Being financially secure is a relative thing.
I’m often reminded of how differently Edwina and I look at money. For her, there’s never enough for the basics–food, gas (assuming whichever car she happens to be using/borrowing is in working order), a much-needed prescription.
It’s been a long time–since grad school, at least–when I had to worry about covering the basics. That said, there are plenty of months when money is tight, sometimes coinciding with an unexpected expense: a trip to the garage, a household repair, or a pricey fieldtrip one of the girls tells us about at the last minute.
From where Edwina sits, though, people like me don’t appear to have any money woes. She figures that I must get paid for every article I write (not true), that someone who teaches at a university must make a big salary (definitely not true), and that I must have plenty of cash piled up just waiting for the next big thing to come along (nope). She and I have talked about money issues before–I’ve attempted to explain that my money, like hers, is used up each month with family expenses, while she tries to educate me on the ebb and flow of funds at her house.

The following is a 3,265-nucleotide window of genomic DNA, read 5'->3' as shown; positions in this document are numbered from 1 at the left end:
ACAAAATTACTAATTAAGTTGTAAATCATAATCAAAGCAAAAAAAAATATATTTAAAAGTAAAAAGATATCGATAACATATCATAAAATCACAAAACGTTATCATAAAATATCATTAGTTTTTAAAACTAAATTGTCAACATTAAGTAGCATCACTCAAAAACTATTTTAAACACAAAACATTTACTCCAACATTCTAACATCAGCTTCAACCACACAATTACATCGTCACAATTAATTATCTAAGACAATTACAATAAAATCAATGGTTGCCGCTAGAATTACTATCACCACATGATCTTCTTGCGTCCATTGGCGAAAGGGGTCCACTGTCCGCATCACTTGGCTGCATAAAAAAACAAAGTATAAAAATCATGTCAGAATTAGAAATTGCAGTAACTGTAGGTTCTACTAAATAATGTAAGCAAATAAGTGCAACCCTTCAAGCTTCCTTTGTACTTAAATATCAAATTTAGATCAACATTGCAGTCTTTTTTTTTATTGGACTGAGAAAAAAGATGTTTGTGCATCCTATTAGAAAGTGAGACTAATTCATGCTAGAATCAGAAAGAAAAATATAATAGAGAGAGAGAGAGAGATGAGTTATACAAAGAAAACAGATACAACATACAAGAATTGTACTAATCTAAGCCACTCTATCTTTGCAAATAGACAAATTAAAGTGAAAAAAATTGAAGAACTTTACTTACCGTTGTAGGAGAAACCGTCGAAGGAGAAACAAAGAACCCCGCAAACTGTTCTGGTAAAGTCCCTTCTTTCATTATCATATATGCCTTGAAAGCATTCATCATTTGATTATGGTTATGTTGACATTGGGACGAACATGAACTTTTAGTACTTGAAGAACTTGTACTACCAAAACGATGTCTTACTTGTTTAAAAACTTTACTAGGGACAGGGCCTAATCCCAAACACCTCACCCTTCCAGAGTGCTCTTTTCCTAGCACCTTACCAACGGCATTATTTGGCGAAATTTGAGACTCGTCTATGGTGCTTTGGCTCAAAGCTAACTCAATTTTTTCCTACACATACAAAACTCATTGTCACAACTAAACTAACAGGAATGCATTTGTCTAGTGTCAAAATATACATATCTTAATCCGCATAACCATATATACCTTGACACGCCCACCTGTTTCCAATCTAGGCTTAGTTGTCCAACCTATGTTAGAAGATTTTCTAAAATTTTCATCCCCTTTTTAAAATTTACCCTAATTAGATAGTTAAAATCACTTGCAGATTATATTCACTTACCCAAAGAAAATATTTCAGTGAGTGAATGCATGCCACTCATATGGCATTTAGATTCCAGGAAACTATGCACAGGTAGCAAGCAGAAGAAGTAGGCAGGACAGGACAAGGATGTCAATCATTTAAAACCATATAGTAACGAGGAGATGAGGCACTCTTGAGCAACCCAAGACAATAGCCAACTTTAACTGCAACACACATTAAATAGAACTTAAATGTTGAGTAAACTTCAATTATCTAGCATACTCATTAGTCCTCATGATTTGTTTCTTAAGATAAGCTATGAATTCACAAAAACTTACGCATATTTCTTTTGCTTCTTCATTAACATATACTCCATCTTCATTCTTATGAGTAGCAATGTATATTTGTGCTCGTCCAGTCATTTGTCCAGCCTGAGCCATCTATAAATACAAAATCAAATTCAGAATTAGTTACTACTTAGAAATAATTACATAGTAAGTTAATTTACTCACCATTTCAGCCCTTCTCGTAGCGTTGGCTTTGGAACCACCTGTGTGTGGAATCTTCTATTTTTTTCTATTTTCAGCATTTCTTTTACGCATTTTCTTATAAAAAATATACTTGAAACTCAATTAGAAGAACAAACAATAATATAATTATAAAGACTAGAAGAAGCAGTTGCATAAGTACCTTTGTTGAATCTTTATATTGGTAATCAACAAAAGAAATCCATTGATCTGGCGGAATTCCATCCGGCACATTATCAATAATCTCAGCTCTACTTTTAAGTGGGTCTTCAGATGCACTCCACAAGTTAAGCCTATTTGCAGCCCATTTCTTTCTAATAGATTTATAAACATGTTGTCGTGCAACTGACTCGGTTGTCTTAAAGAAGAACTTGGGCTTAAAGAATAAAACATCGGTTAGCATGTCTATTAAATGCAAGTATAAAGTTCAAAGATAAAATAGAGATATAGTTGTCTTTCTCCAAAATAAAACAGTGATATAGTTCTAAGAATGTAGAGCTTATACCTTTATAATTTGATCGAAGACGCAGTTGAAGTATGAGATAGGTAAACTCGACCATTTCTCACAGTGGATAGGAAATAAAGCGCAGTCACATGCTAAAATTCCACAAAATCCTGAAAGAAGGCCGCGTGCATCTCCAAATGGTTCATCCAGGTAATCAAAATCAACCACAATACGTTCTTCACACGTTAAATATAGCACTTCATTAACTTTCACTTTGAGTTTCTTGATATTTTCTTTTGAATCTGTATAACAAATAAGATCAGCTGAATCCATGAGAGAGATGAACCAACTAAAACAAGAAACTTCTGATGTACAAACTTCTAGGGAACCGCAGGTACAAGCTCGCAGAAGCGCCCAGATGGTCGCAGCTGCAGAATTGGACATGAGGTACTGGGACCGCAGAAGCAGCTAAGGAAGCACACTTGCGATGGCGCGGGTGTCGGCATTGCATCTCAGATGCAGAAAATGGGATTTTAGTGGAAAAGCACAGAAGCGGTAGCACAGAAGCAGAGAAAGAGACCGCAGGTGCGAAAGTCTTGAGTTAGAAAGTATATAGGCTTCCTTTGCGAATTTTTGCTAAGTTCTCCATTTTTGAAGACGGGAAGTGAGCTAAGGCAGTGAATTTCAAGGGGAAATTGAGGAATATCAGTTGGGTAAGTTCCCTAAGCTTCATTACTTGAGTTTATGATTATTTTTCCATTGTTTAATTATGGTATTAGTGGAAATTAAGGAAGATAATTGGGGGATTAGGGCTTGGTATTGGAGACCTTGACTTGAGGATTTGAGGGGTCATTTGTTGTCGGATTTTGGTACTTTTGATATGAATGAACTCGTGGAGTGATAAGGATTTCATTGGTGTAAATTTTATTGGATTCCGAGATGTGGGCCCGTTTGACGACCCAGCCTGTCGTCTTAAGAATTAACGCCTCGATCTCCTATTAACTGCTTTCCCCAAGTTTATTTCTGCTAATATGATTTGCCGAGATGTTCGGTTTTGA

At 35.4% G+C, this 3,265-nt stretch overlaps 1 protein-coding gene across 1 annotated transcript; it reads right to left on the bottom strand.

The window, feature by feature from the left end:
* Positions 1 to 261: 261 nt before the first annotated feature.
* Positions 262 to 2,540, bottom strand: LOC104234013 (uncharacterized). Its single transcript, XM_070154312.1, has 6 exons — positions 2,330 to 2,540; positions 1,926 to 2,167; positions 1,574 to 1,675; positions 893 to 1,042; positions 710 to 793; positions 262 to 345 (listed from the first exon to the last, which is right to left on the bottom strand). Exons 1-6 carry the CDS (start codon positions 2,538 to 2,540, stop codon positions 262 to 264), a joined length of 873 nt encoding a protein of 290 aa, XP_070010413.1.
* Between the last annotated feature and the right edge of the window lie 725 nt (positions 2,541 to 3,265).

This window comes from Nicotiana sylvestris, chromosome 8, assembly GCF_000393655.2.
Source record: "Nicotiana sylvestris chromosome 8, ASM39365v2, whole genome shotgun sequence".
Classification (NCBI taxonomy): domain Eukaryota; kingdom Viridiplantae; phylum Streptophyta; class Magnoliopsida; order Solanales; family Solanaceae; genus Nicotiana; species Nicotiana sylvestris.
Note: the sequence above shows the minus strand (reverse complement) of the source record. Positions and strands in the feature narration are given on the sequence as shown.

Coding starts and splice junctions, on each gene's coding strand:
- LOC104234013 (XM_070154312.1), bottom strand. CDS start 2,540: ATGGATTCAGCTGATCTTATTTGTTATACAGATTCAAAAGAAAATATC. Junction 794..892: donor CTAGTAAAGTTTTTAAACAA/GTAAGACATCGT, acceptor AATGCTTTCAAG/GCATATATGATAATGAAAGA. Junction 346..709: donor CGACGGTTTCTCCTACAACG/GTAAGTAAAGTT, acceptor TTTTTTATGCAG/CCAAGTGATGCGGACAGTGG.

At the end of the day, we trust each other to be upfront. If Edwina has a spare box of laundry detergent in the closet, she’s not really out. And if I write about an experience Edwina has shared with me and I happen to get paid for the story, I make sure she gets a portion of the profits for something she does need, when she needs it.